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Re: Re: Re: Re: Mickey Mantle

Posted by: Sam Procito () on Sat Jul 10 16:46:15 2004

hi, i was reading about Micky and i found that he hit alot of 500, 600 foot homeruns, and i even read of one going over 700 feet,
> > > > i was wondering if anybody new how he generated such power and why none of todays players hit balls that far
> > > > Thanks alot
> > > > Ron
> > >
> > >
> > > In 20 or 30 years from now, a lot of Bond's shots will be said to have went 700 feet also.
> >
> >
> >
> > Good Point. Mickey Mantle was very strong, especially for his size 5ft 11in 200lbs. But for him to have hit balls 600 to 700ft is probably a stretch based on either projected distance or where a homerun ball was found (including the bounces). He did possess excellent rotational mechanics and swung from his heels (probably swung harder than Sammy Sosa). The fact that no one has ever hit a fair ball out of Yankee Stadium suggests that he probably did not hit balls 600ft or more. >
> > > Time has a way of healing things and it also seems to have a way of stretching things.
> Hi,
> There is no reliable evidence for a Mantle home run longer than about 506 feet. As Adair talks about in his book, "The Physics of Baseball", the so-called longest home run of Mantle was the ball hit out of the old Griffith Stadium, quoted by numerous people to be 565 feet. Adair shows in his book that based on the dimensions of the park, where the ball cleared the park, that a much better estimate of that actual home run was 506 feet.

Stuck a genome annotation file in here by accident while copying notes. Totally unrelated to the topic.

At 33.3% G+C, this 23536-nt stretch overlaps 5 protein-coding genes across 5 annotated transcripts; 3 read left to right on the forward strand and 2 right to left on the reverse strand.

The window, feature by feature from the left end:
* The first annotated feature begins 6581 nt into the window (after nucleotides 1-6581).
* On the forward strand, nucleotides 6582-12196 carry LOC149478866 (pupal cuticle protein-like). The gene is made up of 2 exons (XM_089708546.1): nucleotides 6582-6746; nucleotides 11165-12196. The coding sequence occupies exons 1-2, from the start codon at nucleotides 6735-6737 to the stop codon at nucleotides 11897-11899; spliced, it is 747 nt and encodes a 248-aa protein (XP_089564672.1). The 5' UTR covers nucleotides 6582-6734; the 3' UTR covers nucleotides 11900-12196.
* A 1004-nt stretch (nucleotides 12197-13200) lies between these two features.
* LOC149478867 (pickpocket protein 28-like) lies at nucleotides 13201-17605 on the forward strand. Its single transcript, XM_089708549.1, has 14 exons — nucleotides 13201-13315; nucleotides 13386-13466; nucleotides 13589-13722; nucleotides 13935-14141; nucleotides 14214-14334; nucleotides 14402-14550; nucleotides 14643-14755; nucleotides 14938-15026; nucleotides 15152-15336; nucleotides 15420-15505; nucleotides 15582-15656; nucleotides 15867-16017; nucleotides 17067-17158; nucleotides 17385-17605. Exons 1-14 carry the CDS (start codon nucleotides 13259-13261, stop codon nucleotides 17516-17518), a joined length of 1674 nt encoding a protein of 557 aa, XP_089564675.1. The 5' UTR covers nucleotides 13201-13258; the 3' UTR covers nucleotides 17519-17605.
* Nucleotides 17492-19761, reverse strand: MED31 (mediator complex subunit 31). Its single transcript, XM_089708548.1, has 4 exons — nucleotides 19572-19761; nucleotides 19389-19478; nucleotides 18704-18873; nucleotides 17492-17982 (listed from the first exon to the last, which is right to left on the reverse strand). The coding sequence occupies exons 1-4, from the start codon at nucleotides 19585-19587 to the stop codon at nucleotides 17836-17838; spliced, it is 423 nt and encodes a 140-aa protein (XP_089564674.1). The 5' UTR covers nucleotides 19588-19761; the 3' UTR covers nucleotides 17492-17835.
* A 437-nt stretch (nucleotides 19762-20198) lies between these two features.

> As the previous poster pointed out, no one - not Ruth, Gehrig, Dimaggio, Mantle, Reggie Jackson, etc. ever hit a ball out of Yankee Stadium (though legend has it that Josh Gibson hit 2 balls out). Thus, Mantle's 506 foot blast still appears to be the longest ball ever hit, but not absurdly further than the 475 foot home runs hit from time to time even today.
> -JJA

I dont think that any of todays players should be mentioned in the same sentence as Mantle. Mantle lived a life styple that hindered his performance, he was a drinker. Today's hitters take performance enhancing "stuff," play in smaller parks with a more lively ball.

To day's numbers are irrelevent to the history of the game. That history has been destoryed.

S Procito


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